Archive for July, 2006

Shopping Lists and desire

July 31, 2006

About a year ago, a typical shopping list for me would have looked like this:

 

Swiss Miss Diet Cocoa Powder

 

Generic brand instant oatmeal (regular flavor)

 

Boca Fat Free Vegan Burgers (the lowest calorie count of all vegetarian burgers—70 calories a patty)

 

Chopped Broccoli

 

Apples

 

Splenda

 

That’s it.  The quantity would vary, depending on my calorie needs/confidence/supply.  But the items would remain the same.  Sometimes a flash of recognition would come, and finally I admitted to myself that I had eaten a packet of oatmeal, doused in a tooth-crushingly sweet amount of artificial sweetener for breakfast, everyday, for four years straight, without variation, even in summer.  Always accompanied by an apple.

 

I was sick of it.  I was living alone—no one would gloat or care if I varied my routine a bit, increased my calorie allotment for the morning to incorporate taste into my food groups.

 

Now my shopping trips are more random—veggie burgers of faux chick’n I like, regardless of calories, different fruits, vegetables (frozen, but with sauce like creamed spinach), avocados, the occasional jar of peanut butter, a bagel or a muffin, even whipped butter, tuna, fat free mayo.  But with variation, shopping takes much longer, agonizingly longer.  What do I want?  What do I really want?  I can’t remember…

 

As a child, I liked hot dogs with mustard, fried clam strips, blueberry-studded frozen waffles and Pop Tarts, birthday cake, pepperoni, and provolone cheese.  All of these things, even if I desired them, would be too harsh on my stomach.  I have tried them all, except for the fried clams and they just don’t do it for me anymore, no more sing.

 

It’s just tough to fast forward from a child’s palate to an eating disordered life and then try to go back and find out what tastes good, with an adult’s tongue but not with an anorexic or bulimic head anymore.

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The name

July 30, 2006

Oh, and just so you know–the name of my blog comes from Marya Hornbacher’s memior of having anorexia and bulimia entitled Wasted.  I have binged on sugar free jelly but I’ve never been a fan of rice cakes.  Given that I have dined on broccoli and low-carb katschup, though I’m certainly no one to sneeze at anyone who has, in fact, eating jelly and rice cakes for supper!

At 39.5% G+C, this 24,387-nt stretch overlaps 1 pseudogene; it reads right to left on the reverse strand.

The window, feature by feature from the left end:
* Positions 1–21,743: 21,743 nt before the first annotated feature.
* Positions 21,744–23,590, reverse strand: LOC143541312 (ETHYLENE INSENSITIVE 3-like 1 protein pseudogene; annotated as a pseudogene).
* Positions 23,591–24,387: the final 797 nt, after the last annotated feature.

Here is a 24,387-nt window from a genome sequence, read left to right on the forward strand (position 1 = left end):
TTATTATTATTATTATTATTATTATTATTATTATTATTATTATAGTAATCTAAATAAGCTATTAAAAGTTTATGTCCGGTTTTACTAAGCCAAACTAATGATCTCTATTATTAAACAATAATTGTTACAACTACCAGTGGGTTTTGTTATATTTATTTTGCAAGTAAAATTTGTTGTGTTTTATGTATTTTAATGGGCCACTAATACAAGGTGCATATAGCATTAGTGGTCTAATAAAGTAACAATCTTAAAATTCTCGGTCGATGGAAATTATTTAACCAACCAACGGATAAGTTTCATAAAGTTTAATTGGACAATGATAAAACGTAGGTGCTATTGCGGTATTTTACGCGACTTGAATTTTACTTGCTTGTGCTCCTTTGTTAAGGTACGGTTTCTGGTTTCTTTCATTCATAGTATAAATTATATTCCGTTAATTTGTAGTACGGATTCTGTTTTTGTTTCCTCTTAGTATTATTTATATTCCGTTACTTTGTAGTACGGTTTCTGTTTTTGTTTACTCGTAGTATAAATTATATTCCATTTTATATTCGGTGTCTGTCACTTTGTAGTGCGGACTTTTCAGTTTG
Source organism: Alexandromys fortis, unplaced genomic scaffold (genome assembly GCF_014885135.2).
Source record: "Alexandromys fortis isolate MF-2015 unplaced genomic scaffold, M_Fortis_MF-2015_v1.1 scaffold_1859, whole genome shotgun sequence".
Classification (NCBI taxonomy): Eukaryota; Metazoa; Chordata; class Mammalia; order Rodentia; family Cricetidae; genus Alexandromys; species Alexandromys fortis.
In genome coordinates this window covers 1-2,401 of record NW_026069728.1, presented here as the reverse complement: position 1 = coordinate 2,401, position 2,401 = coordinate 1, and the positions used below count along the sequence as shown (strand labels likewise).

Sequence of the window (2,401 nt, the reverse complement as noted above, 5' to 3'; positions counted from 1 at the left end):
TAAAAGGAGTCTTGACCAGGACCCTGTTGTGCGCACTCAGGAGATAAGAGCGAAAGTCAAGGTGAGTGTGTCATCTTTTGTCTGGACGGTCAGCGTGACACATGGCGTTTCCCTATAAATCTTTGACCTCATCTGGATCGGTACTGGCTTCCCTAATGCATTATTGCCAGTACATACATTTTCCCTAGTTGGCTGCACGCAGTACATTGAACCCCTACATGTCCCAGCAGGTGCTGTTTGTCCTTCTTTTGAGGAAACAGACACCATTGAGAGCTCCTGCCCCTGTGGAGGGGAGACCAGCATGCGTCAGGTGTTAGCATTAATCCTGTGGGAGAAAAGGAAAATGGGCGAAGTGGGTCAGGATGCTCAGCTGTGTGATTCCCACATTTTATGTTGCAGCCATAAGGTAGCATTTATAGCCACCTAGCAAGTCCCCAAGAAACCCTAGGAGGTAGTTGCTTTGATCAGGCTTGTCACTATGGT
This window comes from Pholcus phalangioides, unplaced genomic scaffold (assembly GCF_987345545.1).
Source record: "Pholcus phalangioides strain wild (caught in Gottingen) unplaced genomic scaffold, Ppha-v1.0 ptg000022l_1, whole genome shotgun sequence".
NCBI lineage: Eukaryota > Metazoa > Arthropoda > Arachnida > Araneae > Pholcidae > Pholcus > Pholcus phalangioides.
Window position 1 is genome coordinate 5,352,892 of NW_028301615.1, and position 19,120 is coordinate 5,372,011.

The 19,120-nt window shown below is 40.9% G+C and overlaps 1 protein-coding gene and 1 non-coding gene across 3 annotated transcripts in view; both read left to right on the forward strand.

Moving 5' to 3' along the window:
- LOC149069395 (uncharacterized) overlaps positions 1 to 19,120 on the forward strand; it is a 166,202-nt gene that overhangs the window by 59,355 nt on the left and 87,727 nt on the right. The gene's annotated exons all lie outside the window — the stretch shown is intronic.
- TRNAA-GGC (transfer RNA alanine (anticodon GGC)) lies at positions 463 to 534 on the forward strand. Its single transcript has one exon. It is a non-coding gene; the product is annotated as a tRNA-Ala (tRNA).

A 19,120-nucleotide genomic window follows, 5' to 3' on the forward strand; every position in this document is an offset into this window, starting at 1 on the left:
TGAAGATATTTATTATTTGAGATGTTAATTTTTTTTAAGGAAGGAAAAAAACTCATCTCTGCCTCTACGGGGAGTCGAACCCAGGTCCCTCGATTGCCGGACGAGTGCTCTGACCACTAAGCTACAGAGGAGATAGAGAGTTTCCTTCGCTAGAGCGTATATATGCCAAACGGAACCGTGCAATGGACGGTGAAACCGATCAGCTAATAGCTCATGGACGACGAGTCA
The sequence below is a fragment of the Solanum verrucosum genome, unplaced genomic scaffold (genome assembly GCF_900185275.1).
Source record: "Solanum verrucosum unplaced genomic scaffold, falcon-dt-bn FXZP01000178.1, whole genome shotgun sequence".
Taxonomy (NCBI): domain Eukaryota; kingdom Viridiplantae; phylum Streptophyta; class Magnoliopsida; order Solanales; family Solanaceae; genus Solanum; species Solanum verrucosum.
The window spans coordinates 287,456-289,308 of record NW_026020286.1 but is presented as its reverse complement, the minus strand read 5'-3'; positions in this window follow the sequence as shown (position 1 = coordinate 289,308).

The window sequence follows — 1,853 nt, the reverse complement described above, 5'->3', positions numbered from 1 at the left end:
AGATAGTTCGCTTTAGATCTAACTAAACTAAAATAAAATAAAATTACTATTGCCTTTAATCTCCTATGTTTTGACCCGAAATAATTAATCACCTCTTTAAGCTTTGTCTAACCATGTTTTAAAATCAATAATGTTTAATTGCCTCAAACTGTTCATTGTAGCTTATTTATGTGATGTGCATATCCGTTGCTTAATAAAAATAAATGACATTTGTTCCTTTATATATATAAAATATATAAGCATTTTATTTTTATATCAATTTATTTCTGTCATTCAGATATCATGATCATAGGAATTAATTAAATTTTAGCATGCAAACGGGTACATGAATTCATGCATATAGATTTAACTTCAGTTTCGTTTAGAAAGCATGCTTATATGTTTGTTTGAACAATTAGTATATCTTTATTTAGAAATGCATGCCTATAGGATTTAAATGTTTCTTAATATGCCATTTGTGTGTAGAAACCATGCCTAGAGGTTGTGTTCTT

Hello world!

July 30, 2006

“Bad Days…let’s not have rice cakes with jelly.”–Marya Hornbacher, Wasted, p. 276

You know the drill–overprotective parents.  Spent a wasted, pudgy childhood on the couch watching “The Price is Right” with my smoking, wheezing, asthmatic grandmother while my mother cleaned the house in furious anticipation of my father’s arrival from work.   He would come home, she would serve him a mountain of spaghetti topped with a snow of Parmesan cheese an inch deep (I kid you not), serve me a portion twice the size of hers, and rather than fighting over their failing marriage they would fight over the fact I wouldn’t clean my plate, then the fact I was getting fat because I asked for dessert. 

Typical, typical. The usual American childhood. Begging for McDonald’s Happy Meals for the toys and marveling at the fact that although different shapes in the package, the 6 pack of Chicken McNuggets were always the same different shape (one the shape of a boot like Italy, I recall). Snarfing down chocolate in secret, hating my thighs, watching my mother do Jane Fonda at three in the morning. 

Anorexia at 12 years old, nearly eating myself to death at fifteen, bulimia in college, and relapsing into anorexia and compulsive exercise again in my late twenties. I’ve had enough! So, this blog will not be some silly 12-stepping program about recovery, because I’ve had enough structure, thank you very much, nor is it all of that goddess and loving one’s womanly hips nonsense as I know from personal experience that unlimited cheesecake and sloth is not the solution to recovering from a restrictive eating disorder.

In fact, I’ve found a good deal of wisdom on the running track, when I’ve been training sensibly to make my legs stronger, not to burn calories.  The latest wakeup for health came when I realized how poor my running was getting, because of my crappy nutrition, even though I’m not at a particularly low weight any more. This blog is about finding a balance between food and body that is comfortable in an America gone mad, where vanity sizing is so out of control they have to make 00s at The Gap, and the smallest size at Starbucks is Tall. 

Oh, and just so y’all know, I’m actually not at a ‘dangerously low weight anymore,’ so no health concerns per se, that are life-threatening.  This is about getting my head and body back on track and just finding a sane relationship with food. 

For example—I have only eaten out at one restaurant this entire year, unless you count reading the calorie counts of Starbucks sandwiches while eating alone ‘eating out.’  I haven’t eaten something that I don’t have the ballpark idea of calories in years—or didn’t until recently when I tried some French Fries from a local eatery. 

Worth it or not worth it?   

Not. 

Greasy, truth be told. My dog enjoyed them more.  But no more FEAR of fries, that some how if I let myself wantonly inhale a pile of them.  

I look forward to more experiments in the future!